The woods are lovely, dark, and deep,Sue phoned me, seconds before I opened your email. You have stirred dream memories of an adventure long ago. Your journey to a field in Maryland seems destined, and you are to windward of us in age, energy and enthusiasm. I’m not surprised those spruce spas have rotted - through neglect rather than use. I am excited at your plans for restoration and am sure, as is Sue, that you can make ‘our' little ship whole again. Make her yours. She’s not been properly owned for decades. If you want a rough ground plan of the boat from the original brochure that came with each model including YT, just ask. I have it in my files and can easily get it copied. All the very best, Simon
But I have promises to keep,
And miles to go before I sleep,
And miles to go before I sleep.
Rosie. It's clear you have all the skills and craft and strength to remake YT. My concern is the interaction, over many years, of saltwater, iron, and fibre glass as this may affect the integrity of the keel bolts. Ben Rayner built to Lloyds spec, as you know, which means that he would have wanted heart and soul that no manufacturing blemish would endanger your safety at sea in any boat that came from him. His character gave me cause to sleep sound on stormy nights. The other area (there may be many others you will find) that would concern me, would be the pulpit fixings, but much more important is strength, after 50+ years, of the mast bracket. Rayner intended that the curve of deck and hull provide the strongest resistance to the forces on the rig exerted through that, but recall that the gunter rig has no back-stay, which means either aft shroud will take the unsupported force of the boom in the event of a hard gybe. Oh and while I'm thinking on this, few things are more undignifying for you and your boat than that she become waterlogged or worse because the heads outlet or inlet fail.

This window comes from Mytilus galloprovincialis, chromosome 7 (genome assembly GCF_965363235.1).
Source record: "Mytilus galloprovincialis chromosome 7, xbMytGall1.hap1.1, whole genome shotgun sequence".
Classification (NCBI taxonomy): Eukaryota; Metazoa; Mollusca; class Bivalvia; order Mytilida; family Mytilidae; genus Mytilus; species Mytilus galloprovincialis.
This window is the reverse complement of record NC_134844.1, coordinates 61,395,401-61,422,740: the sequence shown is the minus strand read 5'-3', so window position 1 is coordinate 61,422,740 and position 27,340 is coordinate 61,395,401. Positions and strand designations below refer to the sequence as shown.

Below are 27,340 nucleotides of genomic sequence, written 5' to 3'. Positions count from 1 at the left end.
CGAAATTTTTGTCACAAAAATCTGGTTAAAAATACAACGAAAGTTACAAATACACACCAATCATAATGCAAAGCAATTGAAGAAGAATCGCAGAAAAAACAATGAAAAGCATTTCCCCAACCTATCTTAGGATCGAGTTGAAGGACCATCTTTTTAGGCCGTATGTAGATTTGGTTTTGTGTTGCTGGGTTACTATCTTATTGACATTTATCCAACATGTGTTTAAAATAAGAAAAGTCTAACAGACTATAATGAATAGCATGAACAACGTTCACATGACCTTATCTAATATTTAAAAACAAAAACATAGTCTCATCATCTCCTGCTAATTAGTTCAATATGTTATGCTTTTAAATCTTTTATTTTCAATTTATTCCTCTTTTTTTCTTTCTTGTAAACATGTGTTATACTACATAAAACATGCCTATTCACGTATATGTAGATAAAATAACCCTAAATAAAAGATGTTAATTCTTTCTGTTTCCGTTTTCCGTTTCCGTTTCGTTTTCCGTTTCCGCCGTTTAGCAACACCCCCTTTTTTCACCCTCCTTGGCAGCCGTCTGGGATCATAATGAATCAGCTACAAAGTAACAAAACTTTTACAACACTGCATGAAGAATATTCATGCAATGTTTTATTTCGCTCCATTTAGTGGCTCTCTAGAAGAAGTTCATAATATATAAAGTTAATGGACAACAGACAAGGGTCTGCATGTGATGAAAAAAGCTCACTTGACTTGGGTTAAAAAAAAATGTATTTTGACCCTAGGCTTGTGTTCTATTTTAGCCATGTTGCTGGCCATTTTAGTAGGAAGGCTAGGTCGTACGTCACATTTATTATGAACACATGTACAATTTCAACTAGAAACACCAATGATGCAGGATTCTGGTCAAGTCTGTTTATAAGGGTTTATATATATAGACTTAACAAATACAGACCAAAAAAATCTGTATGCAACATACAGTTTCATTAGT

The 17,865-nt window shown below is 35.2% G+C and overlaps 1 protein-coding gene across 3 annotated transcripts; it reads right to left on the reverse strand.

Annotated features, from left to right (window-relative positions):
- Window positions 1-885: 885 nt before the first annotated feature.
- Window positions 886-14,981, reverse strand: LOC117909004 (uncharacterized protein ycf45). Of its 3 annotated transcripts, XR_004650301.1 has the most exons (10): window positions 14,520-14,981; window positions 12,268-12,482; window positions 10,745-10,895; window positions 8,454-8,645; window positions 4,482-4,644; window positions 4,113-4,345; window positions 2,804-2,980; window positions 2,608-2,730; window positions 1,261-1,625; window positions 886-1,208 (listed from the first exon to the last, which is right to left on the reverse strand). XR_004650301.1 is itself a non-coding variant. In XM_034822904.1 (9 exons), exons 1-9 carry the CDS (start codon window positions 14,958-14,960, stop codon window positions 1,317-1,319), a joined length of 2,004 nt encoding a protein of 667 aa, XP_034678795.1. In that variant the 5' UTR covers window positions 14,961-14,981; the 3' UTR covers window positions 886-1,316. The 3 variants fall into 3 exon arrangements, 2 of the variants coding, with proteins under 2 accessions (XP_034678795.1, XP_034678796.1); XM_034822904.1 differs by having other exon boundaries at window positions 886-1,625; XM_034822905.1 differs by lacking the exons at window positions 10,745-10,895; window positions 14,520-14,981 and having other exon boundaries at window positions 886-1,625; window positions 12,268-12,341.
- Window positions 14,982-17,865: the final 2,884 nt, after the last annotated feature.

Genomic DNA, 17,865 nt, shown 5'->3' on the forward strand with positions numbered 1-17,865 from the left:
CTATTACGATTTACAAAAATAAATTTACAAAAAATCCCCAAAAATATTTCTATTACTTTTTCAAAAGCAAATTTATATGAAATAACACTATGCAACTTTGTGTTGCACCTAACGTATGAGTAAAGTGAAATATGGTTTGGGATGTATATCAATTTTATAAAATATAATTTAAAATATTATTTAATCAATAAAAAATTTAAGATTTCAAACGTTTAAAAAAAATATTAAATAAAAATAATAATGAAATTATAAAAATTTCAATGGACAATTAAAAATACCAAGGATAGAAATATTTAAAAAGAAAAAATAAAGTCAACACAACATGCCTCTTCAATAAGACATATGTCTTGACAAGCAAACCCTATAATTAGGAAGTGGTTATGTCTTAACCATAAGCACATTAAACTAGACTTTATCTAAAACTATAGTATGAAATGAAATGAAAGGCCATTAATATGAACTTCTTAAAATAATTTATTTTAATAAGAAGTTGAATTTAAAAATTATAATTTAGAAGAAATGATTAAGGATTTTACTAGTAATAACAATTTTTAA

|With Whitney in London|
*Baddeley, S., A Voyage to America, 1966 Roving Commissions (7) pp. 9–30, London:RCC Press 1967